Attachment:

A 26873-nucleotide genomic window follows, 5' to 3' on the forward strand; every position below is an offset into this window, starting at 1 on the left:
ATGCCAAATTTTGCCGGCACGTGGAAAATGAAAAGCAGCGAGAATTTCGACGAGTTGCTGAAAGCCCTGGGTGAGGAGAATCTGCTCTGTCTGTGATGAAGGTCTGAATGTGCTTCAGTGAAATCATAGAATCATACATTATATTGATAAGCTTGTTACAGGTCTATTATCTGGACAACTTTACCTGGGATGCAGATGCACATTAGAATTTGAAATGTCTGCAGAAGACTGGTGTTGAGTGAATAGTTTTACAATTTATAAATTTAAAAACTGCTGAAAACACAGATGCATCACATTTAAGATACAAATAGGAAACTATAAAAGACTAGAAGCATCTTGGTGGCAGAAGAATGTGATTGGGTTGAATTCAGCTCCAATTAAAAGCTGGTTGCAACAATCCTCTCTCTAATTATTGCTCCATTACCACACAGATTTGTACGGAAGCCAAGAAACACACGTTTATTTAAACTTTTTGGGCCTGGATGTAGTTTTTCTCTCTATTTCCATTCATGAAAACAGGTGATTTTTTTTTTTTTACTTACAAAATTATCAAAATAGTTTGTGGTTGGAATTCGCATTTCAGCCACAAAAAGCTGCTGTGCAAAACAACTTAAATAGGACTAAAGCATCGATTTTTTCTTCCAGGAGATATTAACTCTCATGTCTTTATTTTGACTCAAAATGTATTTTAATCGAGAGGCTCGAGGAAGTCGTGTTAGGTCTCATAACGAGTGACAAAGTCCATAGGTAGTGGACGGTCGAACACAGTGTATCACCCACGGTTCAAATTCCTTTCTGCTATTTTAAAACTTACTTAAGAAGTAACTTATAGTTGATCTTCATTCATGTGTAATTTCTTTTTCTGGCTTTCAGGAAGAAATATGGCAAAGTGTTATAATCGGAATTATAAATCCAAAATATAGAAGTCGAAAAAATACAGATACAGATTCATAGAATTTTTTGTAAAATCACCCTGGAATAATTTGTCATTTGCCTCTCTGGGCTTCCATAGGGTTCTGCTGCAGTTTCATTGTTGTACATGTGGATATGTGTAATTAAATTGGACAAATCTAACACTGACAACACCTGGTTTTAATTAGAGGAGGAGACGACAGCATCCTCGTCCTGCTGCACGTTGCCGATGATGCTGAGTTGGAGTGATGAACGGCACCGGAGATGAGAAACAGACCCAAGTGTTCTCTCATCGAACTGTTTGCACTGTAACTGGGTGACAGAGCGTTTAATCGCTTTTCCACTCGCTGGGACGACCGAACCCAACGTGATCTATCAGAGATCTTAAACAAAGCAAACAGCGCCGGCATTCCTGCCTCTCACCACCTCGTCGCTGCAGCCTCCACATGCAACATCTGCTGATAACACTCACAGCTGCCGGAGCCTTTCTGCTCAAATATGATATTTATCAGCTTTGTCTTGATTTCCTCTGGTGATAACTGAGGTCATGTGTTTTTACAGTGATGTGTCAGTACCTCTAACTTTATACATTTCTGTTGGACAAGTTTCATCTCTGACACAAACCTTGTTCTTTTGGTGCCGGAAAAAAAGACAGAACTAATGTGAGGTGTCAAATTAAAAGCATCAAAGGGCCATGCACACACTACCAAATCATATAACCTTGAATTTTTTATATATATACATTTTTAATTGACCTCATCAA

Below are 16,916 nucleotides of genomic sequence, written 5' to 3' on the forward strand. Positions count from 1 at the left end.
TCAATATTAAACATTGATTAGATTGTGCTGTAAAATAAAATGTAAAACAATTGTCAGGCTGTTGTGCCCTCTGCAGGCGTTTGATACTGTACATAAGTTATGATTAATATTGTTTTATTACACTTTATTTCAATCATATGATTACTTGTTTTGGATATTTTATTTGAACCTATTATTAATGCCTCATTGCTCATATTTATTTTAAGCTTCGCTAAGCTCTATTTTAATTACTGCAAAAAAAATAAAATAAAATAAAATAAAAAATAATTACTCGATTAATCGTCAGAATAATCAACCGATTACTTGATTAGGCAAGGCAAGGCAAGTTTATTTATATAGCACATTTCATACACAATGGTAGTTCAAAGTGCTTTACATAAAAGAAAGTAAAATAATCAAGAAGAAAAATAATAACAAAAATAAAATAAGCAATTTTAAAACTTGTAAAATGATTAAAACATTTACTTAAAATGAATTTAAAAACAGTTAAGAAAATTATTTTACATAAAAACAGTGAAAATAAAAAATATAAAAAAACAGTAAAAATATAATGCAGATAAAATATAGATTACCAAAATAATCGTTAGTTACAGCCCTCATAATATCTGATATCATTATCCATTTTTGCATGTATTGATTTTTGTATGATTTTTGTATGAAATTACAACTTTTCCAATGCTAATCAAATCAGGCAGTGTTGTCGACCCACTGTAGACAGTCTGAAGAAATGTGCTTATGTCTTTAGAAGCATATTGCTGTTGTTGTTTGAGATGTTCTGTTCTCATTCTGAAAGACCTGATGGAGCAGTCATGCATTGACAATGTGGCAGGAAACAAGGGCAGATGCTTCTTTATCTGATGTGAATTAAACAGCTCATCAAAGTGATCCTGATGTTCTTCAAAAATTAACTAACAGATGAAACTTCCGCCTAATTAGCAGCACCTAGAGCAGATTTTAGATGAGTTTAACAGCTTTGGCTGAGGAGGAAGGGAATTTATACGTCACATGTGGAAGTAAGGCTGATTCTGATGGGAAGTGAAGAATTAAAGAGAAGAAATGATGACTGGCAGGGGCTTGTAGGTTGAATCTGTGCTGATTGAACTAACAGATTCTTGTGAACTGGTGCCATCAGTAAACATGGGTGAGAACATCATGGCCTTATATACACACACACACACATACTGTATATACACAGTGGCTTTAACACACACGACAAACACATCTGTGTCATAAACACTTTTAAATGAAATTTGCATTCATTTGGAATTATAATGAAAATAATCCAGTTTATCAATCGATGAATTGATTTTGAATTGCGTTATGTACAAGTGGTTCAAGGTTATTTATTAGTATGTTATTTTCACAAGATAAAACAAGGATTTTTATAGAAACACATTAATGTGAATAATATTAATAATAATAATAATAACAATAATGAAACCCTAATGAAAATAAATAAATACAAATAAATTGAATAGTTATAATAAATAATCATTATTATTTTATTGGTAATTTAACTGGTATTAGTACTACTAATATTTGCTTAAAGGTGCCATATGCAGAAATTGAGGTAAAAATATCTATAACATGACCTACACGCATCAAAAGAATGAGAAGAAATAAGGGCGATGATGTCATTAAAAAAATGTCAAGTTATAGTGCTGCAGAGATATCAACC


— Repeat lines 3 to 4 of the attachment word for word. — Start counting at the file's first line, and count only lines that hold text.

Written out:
Below are 16,916 nucleotides of genomic sequence, written 5' to 3' on the forward strand. Positions count from 1 at the left end.
TCAATATTAAACATTGATTAGATTGTGCTGTAAAATAAAATGTAAAACAATTGTCAGGCTGTTGTGCCCTCTGCAGGCGTTTGATACTGTACATAAGTTATGATTAATATTGTTTTATTACACTTTATTTCAATCATATGATTACTTGTTTTGGATATTTTATTTGAACCTATTATTAATGCCTCATTGCTCATATTTATTTTAAGCTTCGCTAAGCTCTATTTTAATTACTGCAAAAAAAATAAAATAAAATAAAATAAAAAATAATTACTCGATTAATCGTCAGAATAATCAACCGATTACTTGATTAGGCAAGGCAAGGCAAGTTTATTTATATAGCACATTTCATACACAATGGTAGTTCAAAGTGCTTTACATAAAAGAAAGTAAAATAATCAAGAAGAAAAATAATAACAAAAATAAAATAAGCAATTTTAAAACTTGTAAAATGATTAAAACATTTACTTAAAATGAATTTAAAAACAGTTAAGAAAATTATTTTACATAAAAACAGTGAAAATAAAAAATATAAAAAAACAGTAAAAATATAATGCAGATAAAATATAGATTACCAAAATAATCGTTAGTTACAGCCCTCATAATATCTGATATCATTATCCATTTTTGCATGTATTGATTTTTGTATGATTTTTGTATGAAATTACAACTTTTCCAATGCTAATCAAATCAGGCAGTGTTGTCGACCCACTGTAGACAGTCTGAAGAAATGTGCTTATGTCTTTAGAAGCATATTGCTGTTGTTGTTTGAGATGTTCTGTTCTCATTCTGAAAGACCTGATGGAGCAGTCATGCATTGACAATGTGGCAGGAAACAAGGGCAGATGCTTCTTTATCTGATGTGAATTAAACAGCTCATCAAAGTGATCCTGATGTTCTTCAAAAATTAACTAACAGATGAAACTTCCGCCTAATTAGCAGCACCTAGAGCAGATTTTAGATGAGTTTAACAGCTTTGGCTGAGGAGGAAGGGAATTTATACGTCACATGTGGAAGTAAGGCTGATTCTGATGGGAAGTGAAGAATTAAAGAGAAGAAATGATGACTGGCAGGGGCTTGTAGGTTGAATCTGTGCTGATTGAACTAACAGATTCTTGTGAACTGGTGCCATCAGTAAACATGGGTGAGAACATCATGGCCTTATATACACACACACACACATACTGTATATACACAGTGGCTTTAACACACACGACAAACACATCTGTGTCATAAACACTTTTAAATGAAATTTGCATTCATTTGGAATTATAATGAAAATAATCCAGTTTATCAATCGATGAATTGATTTTGAATTGCGTTATGTACAAGTGGTTCAAGGTTATTTATTAGTATGTTATTTTCACAAGATAAAACAAGGATTTTTATAGAAACACATTAATGTGAATAATATTAATAATAATAATAATAACAATAATGAAACCCTAATGAAAATAAATAAATACAAATAAATTGAATAGTTATAATAAATAATCATTATTATTTTATTGGTAATTTAACTGGTATTAGTACTACTAATATTTGCTTAAAGGTGCCATATGCAGAAATTGAGGTAAAAATATCTATAACATGACCTACACGCATCAAAAGAATGAGAAGAAATAAGGGCGATGATGTCATTAAAAAAATGTCAAGTTATAGTGCTGCAGAGATATCAACC